Interconnection disputes can result in direct, significant consumer harm. Although some argue that interconnection has historically been treated as separate from net neutrality — since it is concerned with how ISPs and transit providers connect their networks to each other, rather than how the commercial ISP to which consumers subscribe delivers traffic over the “last mile” — it is increasingly relevant today. When Comcast or Verizon, for example, refuses to provide Netflix or a transit provider with enough bandwidth to meet their traffic needs unless they pay a fee, it is the consumer who effectively experiences discrimination until the dispute is resolved. Preliminary analysis of data collected using the Measurement Lab platform appears to confirm that high-profile standoffs can lead to significant degradation of Internet service over a period of months and that customers are held hostage by ISPs in an effort to extract greater fees from edge providers. The data suggest that consumers pay the price when conflicts between major network providers and their interconnection peers arise — which is why the FCC should step in and address the situation.
As the FCC crafts strong rules under the appropriate legal authority, it must also ensure that the rules apply equally to all platforms. We write extensively about the importance of “technology neutral” rules — that is, a framework that applies the same net neutrality protections to Internet users regardless of whether those users access it over a fixed connection or from a mobile broadband provider. In 2010, the FCC opted to create separate and considerably weaker net neutrality rules for mobile based on technological differences between the platforms. But as wireless technology evolves, it is becoming increasingly incoherent and unworkable to maintain the regulatory distinctions as devices seamlessly switch from mobile to Wi-Fi networks without the user’s knowledge. There was clear consensus among virtually all commenters in FCC docket — including major cable providers like Comcast and Time Warner Cable — that we need a common regulatory framework for all broadband networks. The only real opposition came from mobile carriers and some of their suppliers. Even Chairman Wheeler himself recently hinted that he might be leaning toward wireless parity in a speech that at the CTIA Show last week.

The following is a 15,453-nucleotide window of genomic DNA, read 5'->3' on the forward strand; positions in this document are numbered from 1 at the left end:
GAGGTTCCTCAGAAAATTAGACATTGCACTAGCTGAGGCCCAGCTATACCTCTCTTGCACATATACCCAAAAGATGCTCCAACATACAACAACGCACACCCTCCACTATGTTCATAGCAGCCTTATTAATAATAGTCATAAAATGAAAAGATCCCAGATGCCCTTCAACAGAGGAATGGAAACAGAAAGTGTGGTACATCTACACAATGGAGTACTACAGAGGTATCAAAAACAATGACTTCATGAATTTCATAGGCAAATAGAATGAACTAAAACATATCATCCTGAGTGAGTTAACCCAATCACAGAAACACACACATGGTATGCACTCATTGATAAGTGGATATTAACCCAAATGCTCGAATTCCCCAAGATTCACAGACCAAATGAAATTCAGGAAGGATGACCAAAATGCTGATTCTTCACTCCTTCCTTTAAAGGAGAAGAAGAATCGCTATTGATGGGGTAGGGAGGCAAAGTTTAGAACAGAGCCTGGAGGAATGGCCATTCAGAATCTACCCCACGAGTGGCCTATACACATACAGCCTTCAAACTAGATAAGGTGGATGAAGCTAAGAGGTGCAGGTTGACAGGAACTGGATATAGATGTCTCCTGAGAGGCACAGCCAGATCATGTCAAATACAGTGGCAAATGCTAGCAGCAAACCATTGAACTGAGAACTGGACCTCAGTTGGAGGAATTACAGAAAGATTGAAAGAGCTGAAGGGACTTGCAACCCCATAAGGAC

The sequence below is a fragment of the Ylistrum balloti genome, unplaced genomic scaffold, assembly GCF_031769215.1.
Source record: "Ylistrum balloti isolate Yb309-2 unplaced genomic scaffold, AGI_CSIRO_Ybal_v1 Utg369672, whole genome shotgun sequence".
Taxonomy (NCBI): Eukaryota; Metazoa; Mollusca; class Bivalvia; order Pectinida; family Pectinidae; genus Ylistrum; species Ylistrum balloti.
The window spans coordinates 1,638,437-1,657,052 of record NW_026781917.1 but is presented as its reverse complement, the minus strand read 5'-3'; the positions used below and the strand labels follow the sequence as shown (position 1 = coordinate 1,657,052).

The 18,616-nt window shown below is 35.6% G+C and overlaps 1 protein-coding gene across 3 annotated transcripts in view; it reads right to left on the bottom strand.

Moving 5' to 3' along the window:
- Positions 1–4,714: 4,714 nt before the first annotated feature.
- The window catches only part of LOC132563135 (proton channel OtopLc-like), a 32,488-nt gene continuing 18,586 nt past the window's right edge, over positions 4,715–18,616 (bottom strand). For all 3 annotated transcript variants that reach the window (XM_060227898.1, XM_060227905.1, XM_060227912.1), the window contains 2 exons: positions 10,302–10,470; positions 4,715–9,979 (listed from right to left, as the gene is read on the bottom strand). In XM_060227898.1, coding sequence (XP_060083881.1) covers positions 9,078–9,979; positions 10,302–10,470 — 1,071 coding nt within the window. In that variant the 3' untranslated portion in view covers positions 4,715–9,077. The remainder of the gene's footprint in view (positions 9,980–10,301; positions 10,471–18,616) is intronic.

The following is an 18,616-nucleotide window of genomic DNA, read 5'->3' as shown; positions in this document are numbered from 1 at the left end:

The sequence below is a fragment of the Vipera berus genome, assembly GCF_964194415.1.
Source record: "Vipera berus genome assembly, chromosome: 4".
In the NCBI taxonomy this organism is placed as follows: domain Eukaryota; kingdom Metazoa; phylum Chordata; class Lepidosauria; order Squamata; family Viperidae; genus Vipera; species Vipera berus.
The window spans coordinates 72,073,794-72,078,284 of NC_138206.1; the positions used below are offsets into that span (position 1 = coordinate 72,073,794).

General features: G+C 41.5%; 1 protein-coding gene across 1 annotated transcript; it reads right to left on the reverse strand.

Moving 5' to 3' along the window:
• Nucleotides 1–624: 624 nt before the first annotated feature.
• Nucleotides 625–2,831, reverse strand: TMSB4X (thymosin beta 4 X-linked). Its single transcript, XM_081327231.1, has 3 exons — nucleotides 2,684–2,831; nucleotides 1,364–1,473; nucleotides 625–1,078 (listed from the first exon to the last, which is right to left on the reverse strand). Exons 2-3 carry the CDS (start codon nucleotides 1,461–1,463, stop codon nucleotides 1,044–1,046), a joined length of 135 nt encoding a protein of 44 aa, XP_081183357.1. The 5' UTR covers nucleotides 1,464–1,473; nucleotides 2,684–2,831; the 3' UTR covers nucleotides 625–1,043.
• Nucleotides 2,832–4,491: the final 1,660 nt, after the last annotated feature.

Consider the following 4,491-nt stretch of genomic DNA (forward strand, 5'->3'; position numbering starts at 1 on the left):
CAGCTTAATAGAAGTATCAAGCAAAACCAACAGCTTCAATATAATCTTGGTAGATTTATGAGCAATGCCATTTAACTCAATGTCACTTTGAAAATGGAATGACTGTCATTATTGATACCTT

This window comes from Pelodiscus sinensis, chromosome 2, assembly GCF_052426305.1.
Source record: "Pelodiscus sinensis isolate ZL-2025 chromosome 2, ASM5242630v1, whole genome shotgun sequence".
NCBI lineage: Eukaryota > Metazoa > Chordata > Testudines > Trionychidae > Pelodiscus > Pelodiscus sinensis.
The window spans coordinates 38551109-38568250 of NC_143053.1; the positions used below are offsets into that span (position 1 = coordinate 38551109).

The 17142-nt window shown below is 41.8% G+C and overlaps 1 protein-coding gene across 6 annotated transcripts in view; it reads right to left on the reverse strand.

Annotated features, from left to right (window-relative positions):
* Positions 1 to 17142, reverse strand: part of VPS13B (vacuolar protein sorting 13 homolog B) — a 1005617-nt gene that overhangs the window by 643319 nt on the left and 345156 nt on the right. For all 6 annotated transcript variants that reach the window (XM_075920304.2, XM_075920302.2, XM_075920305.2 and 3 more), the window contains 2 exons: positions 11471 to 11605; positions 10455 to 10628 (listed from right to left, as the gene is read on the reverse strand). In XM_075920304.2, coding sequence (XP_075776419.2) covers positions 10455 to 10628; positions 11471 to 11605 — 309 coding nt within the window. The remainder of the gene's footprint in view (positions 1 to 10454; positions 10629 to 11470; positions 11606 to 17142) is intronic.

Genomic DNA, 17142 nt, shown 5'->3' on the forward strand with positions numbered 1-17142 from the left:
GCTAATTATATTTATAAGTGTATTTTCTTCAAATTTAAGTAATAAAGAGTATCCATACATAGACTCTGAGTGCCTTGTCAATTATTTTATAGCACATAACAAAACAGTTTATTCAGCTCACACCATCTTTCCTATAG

The wireless issue isn’t just a technological one, either. There’s significant evidence that suggests that exempting mobile carriers from the Open Internet rules would have a disparate and negative impact on minority, low-income and rural communities that rely disproportionately on wireless Internet access. According to research from the Pew Internet Project, tens of millions of Americans from traditionally disadvantaged groups are not only much less likely to have a high-speed fixed broadband connection at home, they are also more than twice as likely to rely either solely or primarily on wireless broadband networks for their primary Internet access. Our comments warn the Commission about the dangers of creating an “open Internet divide” which would only further exacerbate the existing digital divide.
Although the official filing window for comments closed yesterday, there’s no doubt that the net neutrality debate will continue in the coming weeks and months. Today, the FCC will hold expert roundtables on the open Internet, with rallies outside the FCC urging the Commissioners to get out of Washington DC and hear from the rest of America. The common message, we expect, will be loud and clear: we need strong rules that protect the Internet as an engine for economic growth, innovation, and free expression.
This article originally appeared on the Open Technology Institute blog.